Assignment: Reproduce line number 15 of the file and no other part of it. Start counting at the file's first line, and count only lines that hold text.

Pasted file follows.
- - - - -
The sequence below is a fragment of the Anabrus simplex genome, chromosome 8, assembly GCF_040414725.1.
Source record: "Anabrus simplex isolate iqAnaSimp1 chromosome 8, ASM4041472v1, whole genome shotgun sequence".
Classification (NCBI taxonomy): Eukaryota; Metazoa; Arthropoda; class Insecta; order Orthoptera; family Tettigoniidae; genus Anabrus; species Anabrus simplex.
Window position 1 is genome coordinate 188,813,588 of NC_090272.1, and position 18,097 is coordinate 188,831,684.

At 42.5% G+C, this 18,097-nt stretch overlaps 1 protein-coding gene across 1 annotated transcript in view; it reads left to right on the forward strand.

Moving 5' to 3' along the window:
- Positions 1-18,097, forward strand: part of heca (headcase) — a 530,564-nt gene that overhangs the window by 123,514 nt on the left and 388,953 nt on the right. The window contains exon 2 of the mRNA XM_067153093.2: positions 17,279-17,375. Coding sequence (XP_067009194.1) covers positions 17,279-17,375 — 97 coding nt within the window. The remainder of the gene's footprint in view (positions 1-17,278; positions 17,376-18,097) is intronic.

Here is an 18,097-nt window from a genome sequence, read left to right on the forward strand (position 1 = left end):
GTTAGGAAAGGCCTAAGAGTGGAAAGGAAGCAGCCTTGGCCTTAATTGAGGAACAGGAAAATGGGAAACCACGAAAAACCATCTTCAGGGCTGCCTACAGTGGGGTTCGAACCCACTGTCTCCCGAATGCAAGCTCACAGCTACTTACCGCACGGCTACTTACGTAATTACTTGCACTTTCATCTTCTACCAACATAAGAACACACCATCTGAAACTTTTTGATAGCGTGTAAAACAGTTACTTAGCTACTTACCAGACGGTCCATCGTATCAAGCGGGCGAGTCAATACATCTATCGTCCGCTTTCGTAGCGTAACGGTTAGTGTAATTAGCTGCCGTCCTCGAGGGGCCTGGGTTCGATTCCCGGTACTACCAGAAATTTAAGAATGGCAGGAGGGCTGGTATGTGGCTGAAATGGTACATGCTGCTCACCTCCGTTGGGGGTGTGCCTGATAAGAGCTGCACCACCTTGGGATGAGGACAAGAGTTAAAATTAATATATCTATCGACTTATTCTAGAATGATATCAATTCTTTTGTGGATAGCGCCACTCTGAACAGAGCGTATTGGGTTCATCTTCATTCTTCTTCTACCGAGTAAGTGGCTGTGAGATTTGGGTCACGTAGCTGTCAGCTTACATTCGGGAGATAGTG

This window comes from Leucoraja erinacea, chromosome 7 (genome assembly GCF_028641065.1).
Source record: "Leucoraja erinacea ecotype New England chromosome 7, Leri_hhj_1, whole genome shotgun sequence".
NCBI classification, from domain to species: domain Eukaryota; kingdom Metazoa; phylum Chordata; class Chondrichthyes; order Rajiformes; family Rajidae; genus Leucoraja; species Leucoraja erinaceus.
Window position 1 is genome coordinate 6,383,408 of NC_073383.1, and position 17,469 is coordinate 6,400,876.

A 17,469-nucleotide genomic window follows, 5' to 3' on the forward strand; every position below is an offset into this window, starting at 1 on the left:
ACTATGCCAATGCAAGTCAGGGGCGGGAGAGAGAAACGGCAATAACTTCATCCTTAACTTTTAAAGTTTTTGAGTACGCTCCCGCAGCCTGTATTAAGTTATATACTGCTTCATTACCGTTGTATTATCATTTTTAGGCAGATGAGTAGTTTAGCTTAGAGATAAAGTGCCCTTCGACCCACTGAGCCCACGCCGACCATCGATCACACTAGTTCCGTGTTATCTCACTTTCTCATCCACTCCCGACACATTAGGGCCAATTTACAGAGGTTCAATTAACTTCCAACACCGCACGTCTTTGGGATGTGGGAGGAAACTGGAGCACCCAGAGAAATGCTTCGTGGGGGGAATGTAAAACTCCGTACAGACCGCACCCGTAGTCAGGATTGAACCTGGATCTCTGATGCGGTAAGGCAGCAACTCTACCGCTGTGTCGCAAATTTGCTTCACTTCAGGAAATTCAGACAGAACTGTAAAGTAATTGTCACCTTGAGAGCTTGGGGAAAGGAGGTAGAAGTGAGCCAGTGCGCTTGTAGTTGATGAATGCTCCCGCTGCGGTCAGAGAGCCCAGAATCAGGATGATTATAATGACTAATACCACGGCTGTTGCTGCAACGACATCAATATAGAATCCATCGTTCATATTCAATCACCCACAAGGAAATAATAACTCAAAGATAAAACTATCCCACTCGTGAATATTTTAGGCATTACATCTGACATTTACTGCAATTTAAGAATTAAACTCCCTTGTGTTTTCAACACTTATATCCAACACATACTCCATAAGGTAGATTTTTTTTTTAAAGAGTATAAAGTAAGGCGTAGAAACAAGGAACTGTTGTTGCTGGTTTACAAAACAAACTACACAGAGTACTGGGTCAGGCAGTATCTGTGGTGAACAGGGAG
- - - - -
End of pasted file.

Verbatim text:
ACTATGCCAATGCAAGTCAGGGGCGGGAGAGAGAAACGGCAATAACTTCATCCTTAACTTTTAAAGTTTTTGAGTACGCTCCCGCAGCCTGTATTAAGTTATATACTGCTTCATTACCGTTGTATTATCATTTTTAGGCAGATGAGTAGTTTAGCTTAGAGATAAAGTGCCCTTCGACCCACTGAGCCCACGCCGACCATCGATCACACTAGTTCCGTGTTATCTCACTTTCTCATCCACTCCCGACACATTAGGGCCAATTTACAGAGGTTCAATTAACTTCCAACACCGCACGTCTTTGGGATGTGGGAGGAAACTGGAGCACCCAGAGAAATGCTTCGTGGGGGGAATGTAAAACTCCGTACAGACCGCACCCGTAGTCAGGATTGAACCTGGATCTCTGATGCGGTAAGGCAGCAACTCTACCGCTGTGTCGCAAATTTGCTTCACTTCAGGAAATTCAGACAGAACTGTAAAGTAATTGTCACCTTGAGAGCTTGGGGAAAGGAGGTAGAAGTGAGCCAGTGCGCTTGTAGTTGATGAATGCTCCCGCTGCGGTCAGAGAGCCCAGAATCAGGATGATTATAATGACTAATACCACGGCTGTTGCTGCAACGACATCAATATAGAATCCATCGTTCATATTCAATCACCCACAAGGAAATAATAACTCAAAGATAAAACTATCCCACTCGTGAATATTTTAGGCATTACATCTGACATTTACTGCAATTTAAGAATTAAACTCCCTTGTGTTTTCAACACTTATATCCAACACATACTCCATAAGGTAGATTTTTTTTTTAAAGAGTATAAAGTAAGGCGTAGAAACAAGGAACTGTTGTTGCTGGTTTACAAAACAAACTACACAGAGTACTGGGTCAGGCAGTATCTGTGGTGAACAGGGAG